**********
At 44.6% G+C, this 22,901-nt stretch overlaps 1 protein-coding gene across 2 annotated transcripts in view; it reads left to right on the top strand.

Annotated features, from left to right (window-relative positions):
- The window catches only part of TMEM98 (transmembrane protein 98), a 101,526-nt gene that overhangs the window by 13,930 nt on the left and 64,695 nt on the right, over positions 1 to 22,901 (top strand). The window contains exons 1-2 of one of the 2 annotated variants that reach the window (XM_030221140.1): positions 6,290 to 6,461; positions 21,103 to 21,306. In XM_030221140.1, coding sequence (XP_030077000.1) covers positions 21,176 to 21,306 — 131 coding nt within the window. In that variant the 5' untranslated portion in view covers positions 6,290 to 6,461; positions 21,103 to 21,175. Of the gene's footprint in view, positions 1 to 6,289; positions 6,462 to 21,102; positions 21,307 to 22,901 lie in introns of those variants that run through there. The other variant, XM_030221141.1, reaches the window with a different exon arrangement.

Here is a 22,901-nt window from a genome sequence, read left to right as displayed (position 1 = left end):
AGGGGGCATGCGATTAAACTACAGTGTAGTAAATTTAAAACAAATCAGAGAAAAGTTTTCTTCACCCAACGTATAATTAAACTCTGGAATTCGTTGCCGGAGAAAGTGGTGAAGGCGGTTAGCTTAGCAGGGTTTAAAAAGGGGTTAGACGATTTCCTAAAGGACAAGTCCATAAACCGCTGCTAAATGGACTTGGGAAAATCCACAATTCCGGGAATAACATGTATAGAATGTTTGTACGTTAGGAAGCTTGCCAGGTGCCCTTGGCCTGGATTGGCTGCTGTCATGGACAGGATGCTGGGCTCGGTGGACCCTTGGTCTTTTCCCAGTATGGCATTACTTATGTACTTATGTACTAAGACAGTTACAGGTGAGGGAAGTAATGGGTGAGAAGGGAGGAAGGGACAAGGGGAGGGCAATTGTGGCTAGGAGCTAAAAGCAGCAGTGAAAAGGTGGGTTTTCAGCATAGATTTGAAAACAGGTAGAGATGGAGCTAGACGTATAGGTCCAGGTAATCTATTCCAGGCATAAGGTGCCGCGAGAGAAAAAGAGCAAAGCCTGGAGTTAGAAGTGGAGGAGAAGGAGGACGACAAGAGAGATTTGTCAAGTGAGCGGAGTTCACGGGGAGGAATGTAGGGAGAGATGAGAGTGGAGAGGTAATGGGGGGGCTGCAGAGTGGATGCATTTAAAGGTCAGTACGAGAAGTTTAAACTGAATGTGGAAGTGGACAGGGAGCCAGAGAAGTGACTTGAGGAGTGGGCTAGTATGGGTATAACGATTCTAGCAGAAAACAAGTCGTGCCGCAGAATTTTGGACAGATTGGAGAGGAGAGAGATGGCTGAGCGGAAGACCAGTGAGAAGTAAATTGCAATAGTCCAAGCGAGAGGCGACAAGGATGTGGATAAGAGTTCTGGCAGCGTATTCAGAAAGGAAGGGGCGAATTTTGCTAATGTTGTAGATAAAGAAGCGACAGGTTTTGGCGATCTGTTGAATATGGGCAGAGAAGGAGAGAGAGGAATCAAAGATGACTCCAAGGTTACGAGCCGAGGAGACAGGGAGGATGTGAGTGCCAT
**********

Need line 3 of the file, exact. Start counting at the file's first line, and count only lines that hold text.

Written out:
- The window catches only part of TMEM98 (transmembrane protein 98), a 101,526-nt gene that overhangs the window by 13,930 nt on the left and 64,695 nt on the right, over positions 1 to 22,901 (top strand). The window contains exons 1-2 of one of the 2 annotated variants that reach the window (XM_030221140.1): positions 6,290 to 6,461; positions 21,103 to 21,306. In XM_030221140.1, coding sequence (XP_030077000.1) covers positions 21,176 to 21,306 — 131 coding nt within the window. In that variant the 5' untranslated portion in view covers positions 6,290 to 6,461; positions 21,103 to 21,175. Of the gene's footprint in view, positions 1 to 6,289; positions 6,462 to 21,102; positions 21,307 to 22,901 lie in introns of those variants that run through there. The other variant, XM_030221141.1, reaches the window with a different exon arrangement.